Wisconsin AFL-CIO President Stephanie Bloomingdale noted as much, directing her comments at Colectivo’s owners, Lincoln Fowler, Ward Fowler and Paul Miller, while speaking to the rally participants.

“We stood with your values, we stood with your fair trade policies on making sure that the workers in Central America had good working conditions, we stood with your environmental practices,” Bloomingdale said. “And this coffee shop was more than just coffee — it was an idea, with Alterra and now with Colectivo. But right now, Paul, Ward, Lincoln, you are betraying that brand. You are betraying that ideal.”

Calling Milwaukee “a union town,” Bloomingdale reiterated the call for the company to “fairly negotiate” with its employees and the union.

The rally culminated with the attempt by participants to present the petition to Colectivo’s owners or top management. Managers at the store said they were in a meeting and unavailable, and took the petitions to deliver to company officials.

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Erik Gunn
Erik Gunn

Deputy Editor Erik Gunn reports and writes on work and the economy, health policy and related subjects, for the Wisconsin Examiner. He spent 24 years as a freelance writer for Milwaukee Magazine, Isthmus, The Progressive, BNA Inc., and other publications, winning awards for investigative reporting, feature writing, beat coverage, business writing, and commentary. An East Coast native, he previously covered labor for The Milwaukee Journal after reporting for newspapers in upstate New York and northern Illinois. He's a graduate of Beloit College (English Comp.) and the Columbia School of Journalism. Off hours he is the Examiner's resident Springsteen and Jackson Browne fanboy and model railroad nerd.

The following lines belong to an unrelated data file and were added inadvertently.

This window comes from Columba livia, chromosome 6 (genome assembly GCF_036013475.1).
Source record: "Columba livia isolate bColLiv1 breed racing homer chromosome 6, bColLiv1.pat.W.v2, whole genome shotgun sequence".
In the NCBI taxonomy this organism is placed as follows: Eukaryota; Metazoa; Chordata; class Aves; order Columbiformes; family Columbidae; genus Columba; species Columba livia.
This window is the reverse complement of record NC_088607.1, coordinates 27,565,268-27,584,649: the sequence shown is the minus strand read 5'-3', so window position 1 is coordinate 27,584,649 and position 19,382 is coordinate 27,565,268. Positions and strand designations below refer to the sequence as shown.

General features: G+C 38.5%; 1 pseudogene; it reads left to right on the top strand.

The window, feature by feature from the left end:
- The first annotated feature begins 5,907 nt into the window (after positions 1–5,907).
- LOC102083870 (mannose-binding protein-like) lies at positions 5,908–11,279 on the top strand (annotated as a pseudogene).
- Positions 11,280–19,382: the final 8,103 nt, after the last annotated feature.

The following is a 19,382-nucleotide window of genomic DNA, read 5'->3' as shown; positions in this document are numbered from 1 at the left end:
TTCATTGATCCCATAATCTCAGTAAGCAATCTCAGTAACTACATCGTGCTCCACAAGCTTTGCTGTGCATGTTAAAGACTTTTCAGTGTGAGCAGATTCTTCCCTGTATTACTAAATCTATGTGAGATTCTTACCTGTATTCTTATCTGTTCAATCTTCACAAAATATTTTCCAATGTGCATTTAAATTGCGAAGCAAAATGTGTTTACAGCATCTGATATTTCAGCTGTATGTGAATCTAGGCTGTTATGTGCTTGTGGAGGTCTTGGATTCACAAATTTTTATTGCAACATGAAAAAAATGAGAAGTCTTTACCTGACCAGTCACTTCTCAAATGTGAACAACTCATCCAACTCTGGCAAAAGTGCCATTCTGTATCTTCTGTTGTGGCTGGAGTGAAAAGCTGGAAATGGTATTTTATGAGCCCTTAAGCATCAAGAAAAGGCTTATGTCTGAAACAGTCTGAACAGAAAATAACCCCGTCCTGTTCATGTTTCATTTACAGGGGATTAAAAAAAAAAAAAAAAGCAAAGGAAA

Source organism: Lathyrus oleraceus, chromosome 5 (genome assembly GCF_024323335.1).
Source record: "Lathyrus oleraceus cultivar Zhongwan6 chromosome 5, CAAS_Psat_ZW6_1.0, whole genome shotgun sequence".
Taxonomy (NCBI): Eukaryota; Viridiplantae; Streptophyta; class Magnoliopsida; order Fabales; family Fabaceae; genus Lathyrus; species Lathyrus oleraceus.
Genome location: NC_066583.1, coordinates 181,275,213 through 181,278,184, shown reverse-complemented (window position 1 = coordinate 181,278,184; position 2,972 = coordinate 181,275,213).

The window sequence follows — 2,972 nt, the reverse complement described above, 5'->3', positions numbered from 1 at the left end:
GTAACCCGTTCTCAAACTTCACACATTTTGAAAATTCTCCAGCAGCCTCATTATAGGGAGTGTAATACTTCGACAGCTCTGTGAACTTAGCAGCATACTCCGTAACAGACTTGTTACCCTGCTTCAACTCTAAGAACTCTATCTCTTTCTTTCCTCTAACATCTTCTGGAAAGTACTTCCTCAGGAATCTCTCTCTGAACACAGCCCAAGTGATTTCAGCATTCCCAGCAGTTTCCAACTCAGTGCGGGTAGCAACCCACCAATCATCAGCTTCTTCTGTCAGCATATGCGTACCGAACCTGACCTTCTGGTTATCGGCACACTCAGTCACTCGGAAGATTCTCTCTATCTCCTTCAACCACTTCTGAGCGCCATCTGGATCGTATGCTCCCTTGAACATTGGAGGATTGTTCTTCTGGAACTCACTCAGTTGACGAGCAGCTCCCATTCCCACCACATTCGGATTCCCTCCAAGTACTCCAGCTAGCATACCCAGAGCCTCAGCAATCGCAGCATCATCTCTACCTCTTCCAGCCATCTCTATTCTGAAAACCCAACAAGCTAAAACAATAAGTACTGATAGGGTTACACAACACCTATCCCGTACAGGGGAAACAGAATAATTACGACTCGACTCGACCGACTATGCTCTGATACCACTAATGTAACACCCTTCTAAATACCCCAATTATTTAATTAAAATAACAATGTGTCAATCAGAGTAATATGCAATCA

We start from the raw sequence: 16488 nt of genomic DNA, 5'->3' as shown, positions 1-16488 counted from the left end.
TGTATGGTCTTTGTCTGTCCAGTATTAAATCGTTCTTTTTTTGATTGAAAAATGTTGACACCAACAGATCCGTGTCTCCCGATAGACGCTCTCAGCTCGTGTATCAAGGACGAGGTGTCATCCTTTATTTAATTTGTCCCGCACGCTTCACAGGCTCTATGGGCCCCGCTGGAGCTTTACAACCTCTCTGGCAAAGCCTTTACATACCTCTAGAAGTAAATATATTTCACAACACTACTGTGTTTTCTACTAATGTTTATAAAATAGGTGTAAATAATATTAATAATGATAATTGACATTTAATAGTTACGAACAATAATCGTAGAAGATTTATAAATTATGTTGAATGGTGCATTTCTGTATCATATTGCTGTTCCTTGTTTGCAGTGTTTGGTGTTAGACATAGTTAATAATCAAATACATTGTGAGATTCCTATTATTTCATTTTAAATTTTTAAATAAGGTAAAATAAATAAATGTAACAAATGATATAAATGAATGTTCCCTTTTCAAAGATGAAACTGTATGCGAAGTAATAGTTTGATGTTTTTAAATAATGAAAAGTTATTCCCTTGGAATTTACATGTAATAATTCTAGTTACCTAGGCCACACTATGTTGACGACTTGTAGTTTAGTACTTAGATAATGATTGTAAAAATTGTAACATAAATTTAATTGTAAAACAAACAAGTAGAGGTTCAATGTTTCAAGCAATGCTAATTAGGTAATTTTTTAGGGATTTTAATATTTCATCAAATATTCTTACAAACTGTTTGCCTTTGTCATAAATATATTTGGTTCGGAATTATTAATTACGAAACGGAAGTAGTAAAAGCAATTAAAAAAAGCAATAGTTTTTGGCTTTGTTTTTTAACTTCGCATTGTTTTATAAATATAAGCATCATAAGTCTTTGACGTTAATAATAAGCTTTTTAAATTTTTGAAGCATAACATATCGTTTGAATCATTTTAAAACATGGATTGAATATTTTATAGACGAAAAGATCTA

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Isiah Holmes
Isiah Holmes

Isiah Holmes is a journalist and videographer, and a lifelong resident of Milwaukee, Wisconsin. Holmes' video work dates back to his high school days at Wauwatosa East High, when he made a documentary about the local police department. Since then, his writing has been featured in Urban Milwaukee, Isthmus, Milwaukee Stories, Milwaukee Neighborhood News Services, Pontiac Tribune, the Progressive Magazine, Al Jazeera, and other outlets. He was also featured in the 2018 documentary The Chase Key, and was the recipient of the Sierra Club Great Waters Group 2021 Environmental Hero of the Year award. The Wisconsin Freedom of Information Council also awarded Holmes its 2021-2022 Media Openness Award for using the open records laws for investigative journalism. Holmes was also a finalist in the 2021 Milwaukee Press Club Excellence in Journalism Awards alongside the rest of the Wisconsin Examiner's staff. The Silver, or second place, award for Best Online Coverage of News was awarded to Holmes and his colleague Henry Redman for an investigative series into how police responded to the civil unrest and protests in Kenosha during 2020. Holmes was also awarded the Press Club's Silver (second-place) award for Public Service Journalism for articles focusing on police surveillance in Wisconsin.